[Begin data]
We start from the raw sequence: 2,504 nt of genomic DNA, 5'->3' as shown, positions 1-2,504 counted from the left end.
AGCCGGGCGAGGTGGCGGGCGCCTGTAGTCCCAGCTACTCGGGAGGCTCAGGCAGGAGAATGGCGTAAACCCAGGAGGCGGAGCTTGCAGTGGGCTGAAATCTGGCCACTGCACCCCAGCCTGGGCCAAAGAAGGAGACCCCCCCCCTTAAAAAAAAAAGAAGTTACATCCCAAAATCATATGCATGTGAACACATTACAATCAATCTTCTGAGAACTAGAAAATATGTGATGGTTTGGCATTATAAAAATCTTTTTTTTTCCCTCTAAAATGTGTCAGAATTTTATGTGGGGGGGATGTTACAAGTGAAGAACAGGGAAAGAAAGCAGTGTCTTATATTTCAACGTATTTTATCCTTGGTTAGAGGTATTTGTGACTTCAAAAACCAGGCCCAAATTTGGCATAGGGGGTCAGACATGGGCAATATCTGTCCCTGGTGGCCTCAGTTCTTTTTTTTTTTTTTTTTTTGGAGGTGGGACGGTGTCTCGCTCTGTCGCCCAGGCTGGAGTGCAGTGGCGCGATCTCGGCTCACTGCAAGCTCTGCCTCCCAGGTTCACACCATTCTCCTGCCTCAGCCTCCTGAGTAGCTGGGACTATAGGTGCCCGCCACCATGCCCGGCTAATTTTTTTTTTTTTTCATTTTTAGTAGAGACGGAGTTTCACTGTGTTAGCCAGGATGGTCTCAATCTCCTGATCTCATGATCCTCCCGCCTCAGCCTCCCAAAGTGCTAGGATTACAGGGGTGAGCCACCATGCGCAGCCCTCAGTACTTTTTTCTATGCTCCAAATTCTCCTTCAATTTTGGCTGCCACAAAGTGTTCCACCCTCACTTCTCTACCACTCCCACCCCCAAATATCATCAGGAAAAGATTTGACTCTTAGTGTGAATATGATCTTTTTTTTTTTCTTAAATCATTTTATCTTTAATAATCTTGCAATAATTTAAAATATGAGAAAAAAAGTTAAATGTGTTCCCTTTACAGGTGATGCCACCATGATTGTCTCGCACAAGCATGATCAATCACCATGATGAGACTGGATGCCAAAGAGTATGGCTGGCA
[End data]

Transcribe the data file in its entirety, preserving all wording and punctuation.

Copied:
We start from the raw sequence: 2,504 nt of genomic DNA, 5'->3' as shown, positions 1-2,504 counted from the left end.
AGCCGGGCGAGGTGGCGGGCGCCTGTAGTCCCAGCTACTCGGGAGGCTCAGGCAGGAGAATGGCGTAAACCCAGGAGGCGGAGCTTGCAGTGGGCTGAAATCTGGCCACTGCACCCCAGCCTGGGCCAAAGAAGGAGACCCCCCCCCTTAAAAAAAAAAGAAGTTACATCCCAAAATCATATGCATGTGAACACATTACAATCAATCTTCTGAGAACTAGAAAATATGTGATGGTTTGGCATTATAAAAATCTTTTTTTTTCCCTCTAAAATGTGTCAGAATTTTATGTGGGGGGGATGTTACAAGTGAAGAACAGGGAAAGAAAGCAGTGTCTTATATTTCAACGTATTTTATCCTTGGTTAGAGGTATTTGTGACTTCAAAAACCAGGCCCAAATTTGGCATAGGGGGTCAGACATGGGCAATATCTGTCCCTGGTGGCCTCAGTTCTTTTTTTTTTTTTTTTTTTGGAGGTGGGACGGTGTCTCGCTCTGTCGCCCAGGCTGGAGTGCAGTGGCGCGATCTCGGCTCACTGCAAGCTCTGCCTCCCAGGTTCACACCATTCTCCTGCCTCAGCCTCCTGAGTAGCTGGGACTATAGGTGCCCGCCACCATGCCCGGCTAATTTTTTTTTTTTTTCATTTTTAGTAGAGACGGAGTTTCACTGTGTTAGCCAGGATGGTCTCAATCTCCTGATCTCATGATCCTCCCGCCTCAGCCTCCCAAAGTGCTAGGATTACAGGGGTGAGCCACCATGCGCAGCCCTCAGTACTTTTTTCTATGCTCCAAATTCTCCTTCAATTTTGGCTGCCACAAAGTGTTCCACCCTCACTTCTCTACCACTCCCACCCCCAAATATCATCAGGAAAAGATTTGACTCTTAGTGTGAATATGATCTTTTTTTTTTTCTTAAATCATTTTATCTTTAATAATCTTGCAATAATTTAAAATATGAGAAAAAAAGTTAAATGTGTTCCCTTTACAGGTGATGCCACCATGATTGTCTCGCACAAGCATGATCAATCACCATGATGAGACTGGATGCCAAAGAGTATGGCTGGCA